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The Invention of Television



Vladimir Zworkin's Orthicon Camera Tube

Vladimir Zworkin's Orthicon Camera Tube

1831-1900 1901-1927 1928-1950 1951-present



The Federal Radio Commission issues the first television station license (W3XK) to Charles Jenkins.


Vladimir Zworkin demonstrates the first practical electronic system for both the transmission and reception of images using his new kinescope tube.

John Baird opens the first TV studio, however, the image quality was poor.


Charles Jenkins broadcasts the first TV commercial.

The BBC begins regular TV transmissions.


Iowa State University (W9XK) starts broadcasting twice weekly television programs in cooperation with radio station WSUI.


About 200 hundred television sets are in use world-wide.

The introduction of coaxial cable, which is a pure copper or copper-coated wire surrounded by insulation and an aluminum covering. These cables were and are used to transmit television, telephone, and data signals.

The first experimental coaxial cable lines were laid by AT&T between New York and Philadelphia in 1936. The first regular installation connected Minneapolis and Stevens Point, WI in 1941.

The original L1 coaxial-cable system could carry 480 telephone conversations or one television program. By the 1970's, L5 systems could carry 132,000 calls or more than 200 television programs.


CBS begins its TV development.

The BBC begins high definition broadcasts in London.

Brothers and Stanford researchers Russell and Sigurd Varian introduce the Klystron. A Klystron is a high-frequency amplifier for generating microwaves. It is considered the technology that makes UHF-TV possible because it gives the ability to generate the high power required in this spectrum.


Vladimir Zworkin and RCA conduct experimentally broadcasts from the Empire State Building.

Television was demonstrated at the New York World's Fair and the San Francisco Golden Gate International Exposition.

RCA's David Sarnoff used his company's exhibit at the 1939 World's Fair as a showcase for the 1st Presidential speech (Roosevelt) on television and to introduce RCA's new line of television receivers, some of which had to be coupled with a radio if you wanted to hear sound.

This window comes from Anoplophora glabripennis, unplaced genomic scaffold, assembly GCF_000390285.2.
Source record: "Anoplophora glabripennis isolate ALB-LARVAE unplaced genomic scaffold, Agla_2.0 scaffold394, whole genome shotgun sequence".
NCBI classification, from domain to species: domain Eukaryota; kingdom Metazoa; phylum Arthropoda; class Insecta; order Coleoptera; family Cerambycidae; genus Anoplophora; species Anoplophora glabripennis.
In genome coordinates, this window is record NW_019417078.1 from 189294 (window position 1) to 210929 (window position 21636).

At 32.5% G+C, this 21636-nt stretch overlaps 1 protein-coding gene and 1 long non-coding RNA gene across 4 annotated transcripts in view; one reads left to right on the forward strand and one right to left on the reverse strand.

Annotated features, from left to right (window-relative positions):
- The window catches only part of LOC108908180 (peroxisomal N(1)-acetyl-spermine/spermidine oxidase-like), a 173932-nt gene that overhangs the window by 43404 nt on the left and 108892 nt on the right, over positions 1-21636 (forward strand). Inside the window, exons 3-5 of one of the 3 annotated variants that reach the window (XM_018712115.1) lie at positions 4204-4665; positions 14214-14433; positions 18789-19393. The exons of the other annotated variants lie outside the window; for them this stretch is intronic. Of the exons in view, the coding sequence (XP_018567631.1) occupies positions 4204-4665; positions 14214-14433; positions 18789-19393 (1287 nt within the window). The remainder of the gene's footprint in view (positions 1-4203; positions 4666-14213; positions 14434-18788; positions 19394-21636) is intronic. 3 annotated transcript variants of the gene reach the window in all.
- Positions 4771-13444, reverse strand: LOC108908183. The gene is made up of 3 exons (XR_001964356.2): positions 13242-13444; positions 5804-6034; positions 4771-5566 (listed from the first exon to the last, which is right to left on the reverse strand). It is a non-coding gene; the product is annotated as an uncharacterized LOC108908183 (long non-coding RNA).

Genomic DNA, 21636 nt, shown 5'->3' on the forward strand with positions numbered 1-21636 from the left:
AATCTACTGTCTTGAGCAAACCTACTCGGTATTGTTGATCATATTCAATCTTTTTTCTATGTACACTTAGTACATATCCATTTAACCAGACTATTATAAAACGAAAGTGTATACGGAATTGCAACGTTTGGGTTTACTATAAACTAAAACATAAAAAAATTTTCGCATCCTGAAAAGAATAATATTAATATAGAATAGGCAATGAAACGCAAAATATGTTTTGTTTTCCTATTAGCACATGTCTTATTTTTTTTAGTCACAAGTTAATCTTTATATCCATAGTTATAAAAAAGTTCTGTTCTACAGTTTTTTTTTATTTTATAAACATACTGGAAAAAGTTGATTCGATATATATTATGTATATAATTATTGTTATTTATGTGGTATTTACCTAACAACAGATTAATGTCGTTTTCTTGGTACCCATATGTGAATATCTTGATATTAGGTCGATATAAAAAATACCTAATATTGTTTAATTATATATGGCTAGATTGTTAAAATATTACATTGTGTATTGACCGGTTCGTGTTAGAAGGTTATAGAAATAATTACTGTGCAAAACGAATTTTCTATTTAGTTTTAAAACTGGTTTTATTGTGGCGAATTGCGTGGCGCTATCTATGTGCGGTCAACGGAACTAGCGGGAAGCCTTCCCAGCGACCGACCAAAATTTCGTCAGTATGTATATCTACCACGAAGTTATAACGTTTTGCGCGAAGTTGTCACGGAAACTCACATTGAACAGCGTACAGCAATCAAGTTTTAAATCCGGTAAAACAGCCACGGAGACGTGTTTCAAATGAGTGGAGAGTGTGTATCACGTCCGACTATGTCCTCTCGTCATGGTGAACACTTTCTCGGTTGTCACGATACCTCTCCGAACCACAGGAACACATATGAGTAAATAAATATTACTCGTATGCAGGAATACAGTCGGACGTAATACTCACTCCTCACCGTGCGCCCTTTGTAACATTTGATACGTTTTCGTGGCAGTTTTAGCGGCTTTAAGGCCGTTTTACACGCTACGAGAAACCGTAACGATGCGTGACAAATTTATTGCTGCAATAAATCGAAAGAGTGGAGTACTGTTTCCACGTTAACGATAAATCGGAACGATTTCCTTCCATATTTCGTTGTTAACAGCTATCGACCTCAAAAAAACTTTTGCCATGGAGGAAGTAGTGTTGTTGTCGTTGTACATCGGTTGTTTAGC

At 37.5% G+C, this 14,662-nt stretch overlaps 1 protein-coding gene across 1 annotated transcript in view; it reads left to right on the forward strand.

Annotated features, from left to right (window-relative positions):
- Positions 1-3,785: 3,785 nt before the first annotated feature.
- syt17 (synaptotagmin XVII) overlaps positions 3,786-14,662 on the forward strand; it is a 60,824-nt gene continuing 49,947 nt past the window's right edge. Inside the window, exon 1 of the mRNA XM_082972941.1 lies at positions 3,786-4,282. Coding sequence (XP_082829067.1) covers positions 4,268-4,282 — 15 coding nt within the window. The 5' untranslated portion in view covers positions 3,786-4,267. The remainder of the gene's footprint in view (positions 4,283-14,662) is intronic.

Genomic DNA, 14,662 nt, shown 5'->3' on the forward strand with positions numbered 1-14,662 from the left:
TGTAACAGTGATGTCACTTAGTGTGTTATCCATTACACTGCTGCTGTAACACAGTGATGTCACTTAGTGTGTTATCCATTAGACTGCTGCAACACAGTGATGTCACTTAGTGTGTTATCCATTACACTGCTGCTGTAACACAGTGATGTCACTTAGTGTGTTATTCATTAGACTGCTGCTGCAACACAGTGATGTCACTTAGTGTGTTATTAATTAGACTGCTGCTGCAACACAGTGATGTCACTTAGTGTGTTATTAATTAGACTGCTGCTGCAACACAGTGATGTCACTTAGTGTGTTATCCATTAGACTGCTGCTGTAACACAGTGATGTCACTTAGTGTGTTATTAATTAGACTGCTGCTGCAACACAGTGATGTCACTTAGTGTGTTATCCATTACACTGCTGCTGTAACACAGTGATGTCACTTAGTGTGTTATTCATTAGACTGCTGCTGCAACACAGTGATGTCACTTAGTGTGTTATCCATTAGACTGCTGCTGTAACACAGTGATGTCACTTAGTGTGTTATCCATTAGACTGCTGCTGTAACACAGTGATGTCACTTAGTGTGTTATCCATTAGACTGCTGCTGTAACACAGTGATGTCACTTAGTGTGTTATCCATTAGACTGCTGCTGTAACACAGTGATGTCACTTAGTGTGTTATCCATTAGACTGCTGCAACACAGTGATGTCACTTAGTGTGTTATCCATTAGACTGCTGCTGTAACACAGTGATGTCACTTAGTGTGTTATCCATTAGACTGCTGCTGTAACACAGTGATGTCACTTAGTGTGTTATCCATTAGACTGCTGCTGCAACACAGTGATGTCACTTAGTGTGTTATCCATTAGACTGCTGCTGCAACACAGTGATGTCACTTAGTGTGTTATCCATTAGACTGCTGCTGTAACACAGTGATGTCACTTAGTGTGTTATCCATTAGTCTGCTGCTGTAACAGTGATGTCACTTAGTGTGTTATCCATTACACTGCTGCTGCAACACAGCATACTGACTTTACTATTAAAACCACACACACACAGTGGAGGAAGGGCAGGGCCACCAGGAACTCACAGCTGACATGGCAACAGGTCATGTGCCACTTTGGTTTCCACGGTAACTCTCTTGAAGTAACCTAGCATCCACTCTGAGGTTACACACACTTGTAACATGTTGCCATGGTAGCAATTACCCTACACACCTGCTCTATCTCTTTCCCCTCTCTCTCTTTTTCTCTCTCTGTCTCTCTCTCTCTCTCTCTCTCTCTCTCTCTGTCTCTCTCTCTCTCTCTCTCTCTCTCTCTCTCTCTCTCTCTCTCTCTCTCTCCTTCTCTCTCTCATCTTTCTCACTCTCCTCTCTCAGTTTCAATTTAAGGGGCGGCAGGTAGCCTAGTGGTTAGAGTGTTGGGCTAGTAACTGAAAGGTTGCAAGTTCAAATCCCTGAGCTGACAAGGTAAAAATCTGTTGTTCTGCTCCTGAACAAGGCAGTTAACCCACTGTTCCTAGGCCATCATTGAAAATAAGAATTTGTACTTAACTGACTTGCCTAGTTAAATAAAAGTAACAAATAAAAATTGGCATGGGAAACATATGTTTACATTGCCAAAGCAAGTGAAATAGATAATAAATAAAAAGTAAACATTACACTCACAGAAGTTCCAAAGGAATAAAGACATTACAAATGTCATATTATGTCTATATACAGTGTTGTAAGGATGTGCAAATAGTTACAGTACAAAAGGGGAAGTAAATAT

The Dumont company starts making tv sets.


Peter Goldmark invents a 343 lines of resolution color television system.


The FCC releases the NTSC standard for black and white TV.


Vladimir Zworkin developed a better camera tube called the Orthicon. The Orthicon (see photo right) had enough light sensitivity to record outdoor events at night.


Peter Goldmark, working for CBS, demonstrated his color television system to the FCC. His system produced color pictures by having a red-blue-green wheel spin in front of a cathode ray tube.

This mechanical means of producing a color picture was used in 1949 to broadcast medical procedures from Pennsylvania and Atlantic City hospitals. In Atlantic City, viewers could come to the convention center to see broadcasts of operations. Reports from the time noted that the realism of seeing surgery in color caused more than a few viewers to faint.

Although Goldmark's mechanical system was eventually replaced by an electronic system he is recognized as the first to introduce a broadcasting color television system.


Cable television is introduced in Pennsylvania as a means of bringing television to rural areas.

A patent was granted to Louis W. Parker for a low-cost television receiver.

One million homes in the United States have television sets.


The FCC approves the first color television standard which is replaced by a second in 1953.

Vladimir Zworkin developed a better camera tube called the Vidicon.

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